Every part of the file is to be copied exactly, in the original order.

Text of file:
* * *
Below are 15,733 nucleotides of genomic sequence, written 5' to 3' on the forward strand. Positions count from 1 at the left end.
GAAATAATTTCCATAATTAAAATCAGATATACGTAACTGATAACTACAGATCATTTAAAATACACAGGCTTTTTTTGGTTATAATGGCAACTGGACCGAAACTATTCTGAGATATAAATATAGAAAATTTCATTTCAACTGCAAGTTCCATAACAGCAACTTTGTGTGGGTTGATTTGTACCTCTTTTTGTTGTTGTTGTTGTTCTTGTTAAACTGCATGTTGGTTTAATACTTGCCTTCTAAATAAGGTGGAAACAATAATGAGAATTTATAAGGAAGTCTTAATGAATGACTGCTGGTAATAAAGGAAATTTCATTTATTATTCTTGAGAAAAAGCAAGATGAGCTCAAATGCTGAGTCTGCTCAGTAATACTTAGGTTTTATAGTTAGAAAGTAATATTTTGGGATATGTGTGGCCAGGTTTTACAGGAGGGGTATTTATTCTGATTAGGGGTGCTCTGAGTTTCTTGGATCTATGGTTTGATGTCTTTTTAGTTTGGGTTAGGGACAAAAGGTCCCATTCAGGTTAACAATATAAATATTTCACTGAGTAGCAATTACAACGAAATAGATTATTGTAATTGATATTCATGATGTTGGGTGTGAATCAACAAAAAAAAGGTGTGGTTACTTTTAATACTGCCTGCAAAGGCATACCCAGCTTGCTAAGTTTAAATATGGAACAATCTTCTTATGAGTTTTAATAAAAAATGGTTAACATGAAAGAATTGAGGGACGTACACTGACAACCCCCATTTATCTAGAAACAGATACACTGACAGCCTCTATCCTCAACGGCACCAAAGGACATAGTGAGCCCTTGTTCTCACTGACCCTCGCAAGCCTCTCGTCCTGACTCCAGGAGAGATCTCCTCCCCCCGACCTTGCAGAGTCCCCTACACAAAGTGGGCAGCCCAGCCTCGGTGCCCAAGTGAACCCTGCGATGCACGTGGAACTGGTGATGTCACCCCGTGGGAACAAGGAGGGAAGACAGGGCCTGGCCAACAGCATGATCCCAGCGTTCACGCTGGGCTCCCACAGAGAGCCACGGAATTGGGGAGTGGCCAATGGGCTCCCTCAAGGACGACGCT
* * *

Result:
Below are 15,733 nucleotides of genomic sequence, written 5' to 3' on the forward strand. Positions count from 1 at the left end.
GAAATAATTTCCATAATTAAAATCAGATATACGTAACTGATAACTACAGATCATTTAAAATACACAGGCTTTTTTTGGTTATAATGGCAACTGGACCGAAACTATTCTGAGATATAAATATAGAAAATTTCATTTCAACTGCAAGTTCCATAACAGCAACTTTGTGTGGGTTGATTTGTACCTCTTTTTGTTGTTGTTGTTGTTCTTGTTAAACTGCATGTTGGTTTAATACTTGCCTTCTAAATAAGGTGGAAACAATAATGAGAATTTATAAGGAAGTCTTAATGAATGACTGCTGGTAATAAAGGAAATTTCATTTATTATTCTTGAGAAAAAGCAAGATGAGCTCAAATGCTGAGTCTGCTCAGTAATACTTAGGTTTTATAGTTAGAAAGTAATATTTTGGGATATGTGTGGCCAGGTTTTACAGGAGGGGTATTTATTCTGATTAGGGGTGCTCTGAGTTTCTTGGATCTATGGTTTGATGTCTTTTTAGTTTGGGTTAGGGACAAAAGGTCCCATTCAGGTTAACAATATAAATATTTCACTGAGTAGCAATTACAACGAAATAGATTATTGTAATTGATATTCATGATGTTGGGTGTGAATCAACAAAAAAAAGGTGTGGTTACTTTTAATACTGCCTGCAAAGGCATACCCAGCTTGCTAAGTTTAAATATGGAACAATCTTCTTATGAGTTTTAATAAAAAATGGTTAACATGAAAGAATTGAGGGACGTACACTGACAACCCCCATTTATCTAGAAACAGATACACTGACAGCCTCTATCCTCAACGGCACCAAAGGACATAGTGAGCCCTTGTTCTCACTGACCCTCGCAAGCCTCTCGTCCTGACTCCAGGAGAGATCTCCTCCCCCCGACCTTGCAGAGTCCCCTACACAAAGTGGGCAGCCCAGCCTCGGTGCCCAAGTGAACCCTGCGATGCACGTGGAACTGGTGATGTCACCCCGTGGGAACAAGGAGGGAAGACAGGGCCTGGCCAACAGCATGATCCCAGCGTTCACGCTGGGCTCCCACAGAGAGCCACGGAATTGGGGAGTGGCCAATGGGCTCCCTCAAGGACGACGCT